Consider the spacing between the plants to ensure your bed will be able to accommodate more plants in the next year since many will expand in the spring. Planting in the full heat of a sunny summer day is risky. The plant will be stressed in coping with transplanting as well as enduring high temperatures. You could lose the plant. Better to transplant on a shady day or before or after the sun has reached its peak. Water plants well and let them sit for a few minutes before putting them into the ground. This gives the roots a head start on absorbing moisture.
Each planting hole should be twice as wide and twice as deep as the size of the pot the plant is growing in. Gently remove the plant from its pot. Carefully loosen the root ball to allow the roots to spread in the soil as the plant grows.
Position the plant in the hole and firmly pack the soil around the base of the plant. This creates a small depression providing a natural watering hole and forcing the soil to make good contact with the roots. Soak the plant well and finish with a dose of plant starter fertilizer such as 10-52-10 to promote root growth. Keep the plants moist for at least a week until they take. Recently transplanted seedlings (perennials or annuals) need protection from the rain, winds and hot sun for the first week or two that they are in the garden. Still vulnerable to the elements, if they are exposed to strong sunshine or wind they could quickly die.
• Large can with tops & bottoms removed offer excellent protection
• Newspaper tents keep sun and cold air off
• Shingle screens keep wind from damaging your transplants
• Gallon plastic milk containers protect young plants from the cold
On-going care for perennials is quite easy. Aside from a little light house keeping like pulling weeds, there are just four things to do: feed, water, deadhead, and mulch.
Just like people, plants require food on a regular basis. In flowering perennials it's especially important to fertilize weekly during their peak growing period. See plant nutrients for more information.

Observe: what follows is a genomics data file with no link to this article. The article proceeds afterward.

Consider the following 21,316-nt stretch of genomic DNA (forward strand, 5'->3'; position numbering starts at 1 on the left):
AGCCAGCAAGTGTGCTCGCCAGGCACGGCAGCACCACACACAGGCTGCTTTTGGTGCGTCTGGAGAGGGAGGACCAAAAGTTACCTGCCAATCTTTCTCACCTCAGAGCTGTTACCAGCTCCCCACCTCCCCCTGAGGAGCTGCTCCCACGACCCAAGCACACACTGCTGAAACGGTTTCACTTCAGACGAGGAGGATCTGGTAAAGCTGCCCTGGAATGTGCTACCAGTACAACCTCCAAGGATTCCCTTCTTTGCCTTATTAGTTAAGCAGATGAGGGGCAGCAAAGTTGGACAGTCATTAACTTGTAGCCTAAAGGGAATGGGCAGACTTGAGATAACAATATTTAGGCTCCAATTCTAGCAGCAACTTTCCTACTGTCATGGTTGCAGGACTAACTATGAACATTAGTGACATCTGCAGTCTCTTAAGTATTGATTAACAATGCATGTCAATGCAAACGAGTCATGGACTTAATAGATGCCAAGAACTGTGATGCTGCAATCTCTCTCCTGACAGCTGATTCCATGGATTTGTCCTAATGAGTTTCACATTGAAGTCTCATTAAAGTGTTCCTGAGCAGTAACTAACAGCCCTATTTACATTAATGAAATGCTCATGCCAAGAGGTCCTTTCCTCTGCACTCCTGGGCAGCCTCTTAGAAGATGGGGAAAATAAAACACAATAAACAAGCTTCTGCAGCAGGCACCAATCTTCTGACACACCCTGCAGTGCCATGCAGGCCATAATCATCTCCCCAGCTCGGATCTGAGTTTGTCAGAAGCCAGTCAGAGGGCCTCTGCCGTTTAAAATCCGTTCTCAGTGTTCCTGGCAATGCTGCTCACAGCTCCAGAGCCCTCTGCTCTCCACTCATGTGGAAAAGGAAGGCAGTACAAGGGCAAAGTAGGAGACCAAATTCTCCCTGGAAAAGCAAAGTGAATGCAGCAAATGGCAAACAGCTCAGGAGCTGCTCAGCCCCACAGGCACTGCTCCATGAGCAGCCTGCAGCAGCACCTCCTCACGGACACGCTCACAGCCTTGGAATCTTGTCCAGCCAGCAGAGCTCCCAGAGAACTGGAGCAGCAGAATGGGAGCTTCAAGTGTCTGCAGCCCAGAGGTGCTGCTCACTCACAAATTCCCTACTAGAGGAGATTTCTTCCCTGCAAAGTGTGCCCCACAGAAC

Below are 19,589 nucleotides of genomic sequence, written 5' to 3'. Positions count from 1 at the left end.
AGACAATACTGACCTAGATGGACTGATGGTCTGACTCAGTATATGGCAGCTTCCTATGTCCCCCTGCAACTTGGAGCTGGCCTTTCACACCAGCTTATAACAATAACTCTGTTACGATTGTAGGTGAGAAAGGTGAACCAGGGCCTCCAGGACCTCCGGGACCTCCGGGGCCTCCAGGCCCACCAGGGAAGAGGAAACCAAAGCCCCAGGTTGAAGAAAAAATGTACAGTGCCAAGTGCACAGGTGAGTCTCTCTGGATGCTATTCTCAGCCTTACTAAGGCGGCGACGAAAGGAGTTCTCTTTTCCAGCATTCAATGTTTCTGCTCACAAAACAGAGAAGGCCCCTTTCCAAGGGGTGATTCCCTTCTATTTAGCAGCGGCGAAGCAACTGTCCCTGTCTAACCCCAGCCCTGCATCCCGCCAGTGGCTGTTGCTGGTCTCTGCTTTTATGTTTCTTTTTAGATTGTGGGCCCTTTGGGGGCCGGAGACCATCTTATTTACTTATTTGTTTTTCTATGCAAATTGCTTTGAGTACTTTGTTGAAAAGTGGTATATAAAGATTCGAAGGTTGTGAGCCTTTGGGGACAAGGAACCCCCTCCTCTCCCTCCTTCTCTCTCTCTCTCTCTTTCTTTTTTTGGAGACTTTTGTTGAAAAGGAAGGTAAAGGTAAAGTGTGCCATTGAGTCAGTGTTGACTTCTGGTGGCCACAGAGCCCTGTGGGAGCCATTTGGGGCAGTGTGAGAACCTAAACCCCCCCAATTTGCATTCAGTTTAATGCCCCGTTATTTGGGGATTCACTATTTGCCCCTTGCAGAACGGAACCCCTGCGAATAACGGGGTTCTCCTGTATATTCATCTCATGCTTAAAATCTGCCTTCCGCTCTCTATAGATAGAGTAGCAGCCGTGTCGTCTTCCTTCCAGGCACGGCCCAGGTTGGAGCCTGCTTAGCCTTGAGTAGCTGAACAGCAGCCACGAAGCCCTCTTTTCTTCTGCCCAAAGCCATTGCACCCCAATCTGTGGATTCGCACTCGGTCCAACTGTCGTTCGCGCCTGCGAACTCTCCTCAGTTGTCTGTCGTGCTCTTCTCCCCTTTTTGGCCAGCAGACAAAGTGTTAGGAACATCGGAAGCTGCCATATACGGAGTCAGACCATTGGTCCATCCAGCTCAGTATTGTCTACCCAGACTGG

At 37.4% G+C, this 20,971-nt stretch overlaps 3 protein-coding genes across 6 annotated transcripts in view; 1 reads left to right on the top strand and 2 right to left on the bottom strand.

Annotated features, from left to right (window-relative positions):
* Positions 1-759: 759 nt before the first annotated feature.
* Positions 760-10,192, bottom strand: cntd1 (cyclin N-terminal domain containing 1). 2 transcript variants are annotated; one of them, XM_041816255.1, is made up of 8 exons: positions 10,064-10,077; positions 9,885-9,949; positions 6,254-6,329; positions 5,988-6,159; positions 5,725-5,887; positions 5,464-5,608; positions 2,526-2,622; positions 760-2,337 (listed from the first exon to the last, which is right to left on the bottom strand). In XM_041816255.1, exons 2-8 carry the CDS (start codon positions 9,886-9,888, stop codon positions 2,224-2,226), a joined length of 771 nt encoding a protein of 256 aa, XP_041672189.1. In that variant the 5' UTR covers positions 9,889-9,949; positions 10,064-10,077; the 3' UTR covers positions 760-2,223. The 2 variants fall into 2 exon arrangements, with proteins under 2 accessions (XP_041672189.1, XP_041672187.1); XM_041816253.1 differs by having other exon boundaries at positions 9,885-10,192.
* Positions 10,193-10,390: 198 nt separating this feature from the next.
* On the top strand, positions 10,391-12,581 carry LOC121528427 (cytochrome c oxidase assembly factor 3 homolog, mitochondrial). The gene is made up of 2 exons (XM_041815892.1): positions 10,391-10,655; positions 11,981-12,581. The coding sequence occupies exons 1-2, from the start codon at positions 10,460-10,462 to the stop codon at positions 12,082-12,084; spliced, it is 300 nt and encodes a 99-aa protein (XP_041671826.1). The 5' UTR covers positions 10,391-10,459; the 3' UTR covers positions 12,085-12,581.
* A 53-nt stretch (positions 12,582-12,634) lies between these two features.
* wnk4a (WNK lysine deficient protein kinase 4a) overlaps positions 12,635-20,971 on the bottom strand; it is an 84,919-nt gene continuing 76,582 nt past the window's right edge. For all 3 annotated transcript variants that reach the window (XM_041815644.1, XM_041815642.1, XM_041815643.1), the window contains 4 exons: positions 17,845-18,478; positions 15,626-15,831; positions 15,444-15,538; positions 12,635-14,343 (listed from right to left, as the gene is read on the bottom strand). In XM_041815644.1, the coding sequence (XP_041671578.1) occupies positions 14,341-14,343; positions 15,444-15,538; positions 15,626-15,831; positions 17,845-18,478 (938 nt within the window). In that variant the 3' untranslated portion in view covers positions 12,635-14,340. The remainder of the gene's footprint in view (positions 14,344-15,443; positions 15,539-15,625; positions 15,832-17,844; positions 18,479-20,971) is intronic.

Water, water everywhere but not a drop to drink! Plants need a good soaking once or twice a week depending on the weather and your climate. A light sprinkling of water is not good enough. Watering plants properly means giving them enough water to reach the roots.
A layer of mulch is as comforting to a plant as a warm blanket on a cold night is to us. Mulching is laying down loose material on the soil surface. Mulching keeps weeds down; keeps the soil warm promoting quicker plant germination and growth; and keeps soil from drying out.
To be most effective mulch should be laid on in the late spring about 3 inches thick and left alone. Mulching allows you to decrease watering frequency by about a third, and eliminates hoeing between the rows. If an organic mulch is used, it will over time improve the soil. Organic mulches include straw, peat moss, sawdust, dry manure, and bark chips. Inorganic mulches include aluminum foil, newspaper, and polyethylene film.
Deadheading is an easy technique to remove fading blooms. Simply pinch off or cut the flower heads as they fade. The plant will then put its energy into producing more flowers instead of seed. You will have a bushier plant with more flower blooms.
Some perennials will have their biggest burst of blooms in the spring but will actually bloom a second time in the fall if you cut off the first flush of flowers as they start to fade. Remember though to keep the leaves and stems intact on the plant. These will continue to soak in the sun's energy putting the good back into the plant's roots.
Select a perennial
Click on a perennial from the list below to see a photo and find lots of growing and plant care tips.
A perennial is any plant that lives for three or more years when it is grown in conditions to its liking is called perennial.